If you have ever walked through one of the gift shops at the Saint Louis Zoo, you may have seen soapstone carvings in the shapes of cheetahs, lions, giraffes or other animals native to the African Serengeti. As a part of my Saint Louis Zoo-sponsored Crafter Journey through Kenya, I stopped in the village of Tabaka, where some of the best soapstone craftsmen in all of Africa live and work.
Along the way, I visited the mines from which the Tabakans cut the stone and carry the rock out by hand. The mining is very difficult work. Between the strain of the labor and the pressing heat, the villagers rest between each load they carry up the mountainside. Once the soapstone has been hewn from the mine, it is hauled to the nearby village, where the master artists set to the work of bringing the rock to life. The men of the village are the miners and the carvers, but there is also a very important place for the women of the village in this crafting process.
The women of the village put the “soft touch” on the rough carvings. They sand and smooth the little sculptures, then polish them to a high gloss. This is a time consuming and delicate process; the women need to fine tune the work that the men of the village have done. Without the finishing touch of the women in the village, the soapstone carvings would not be nearly as beautiful. As they work, the women sit together, socializing and telling stories. The children of the village attend a school and, after school is out, play in the dirt roads while the moms sit nearby crafting and keeping an eye on the children at play.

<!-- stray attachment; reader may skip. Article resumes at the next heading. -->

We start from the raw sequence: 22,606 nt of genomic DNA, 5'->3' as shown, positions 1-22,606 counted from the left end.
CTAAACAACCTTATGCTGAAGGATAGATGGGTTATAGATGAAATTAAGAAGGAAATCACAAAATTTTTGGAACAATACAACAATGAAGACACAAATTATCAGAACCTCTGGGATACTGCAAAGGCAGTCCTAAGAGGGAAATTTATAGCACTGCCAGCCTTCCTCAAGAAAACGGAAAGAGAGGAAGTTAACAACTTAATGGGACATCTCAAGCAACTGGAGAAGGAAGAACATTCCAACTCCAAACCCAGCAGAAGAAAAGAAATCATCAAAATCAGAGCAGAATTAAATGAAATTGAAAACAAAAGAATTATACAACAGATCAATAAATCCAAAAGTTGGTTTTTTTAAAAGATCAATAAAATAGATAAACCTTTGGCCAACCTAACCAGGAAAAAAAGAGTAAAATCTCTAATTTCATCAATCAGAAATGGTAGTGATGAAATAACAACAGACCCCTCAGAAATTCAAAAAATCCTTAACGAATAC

The children of the village were amazing. We laughed and sang songs, and they tried earnestly to speak English with me as many of them were learning this in school. These children will be the future crafters of the village, and instilling in them why their crafts are so important will keep these arts alive for future generations to enjoy.
As part of the Zoo’s efforts to help promote education throughout the world, a book drive was organized to help supply a children’s library in Mombasa, Kenya. These books will help the children of crafters and other children in the area learn English. Additionally, I had the good fortune to help feed more than 300 children that showed up that day to the library. Some of these children had walked close to 10 miles to get a plate of food and a book. Some of them did not even have shoes. Yet they arrived with smiles and joy, making me feel welcome. Our contributions to these people, however big or small they may be, make a huge impact, especially on the children.
Life in the village is very simple, but the villagers’ teamwork is the best I have ever seen. The villagers know that each person depends on everyone else in the village to make their livelihood. No one can do it alone. It literally “takes a village” in Kenya to have great success. The villagers rely entirely on craft sales to the EU and the USA to make their income. Most of the buyers come from zoos, aquariums, theme parks and museums. Because zoos are a big part of their income, there is an incentive for the villagers to help with conservation efforts like reporting illegal poaching, taking care of their local environment and reducing their carbon footprints. By purchasing their soapstone statuettes, you help the people in these Kenyan crafter villages and give back to conservation efforts in their part of the world. So, thank you all for helping to make a difference in people’s lives when you buy stone art from the Saint Louis Zoo.
July 24, 2018
By Corinne Kozlowski, Ph.D.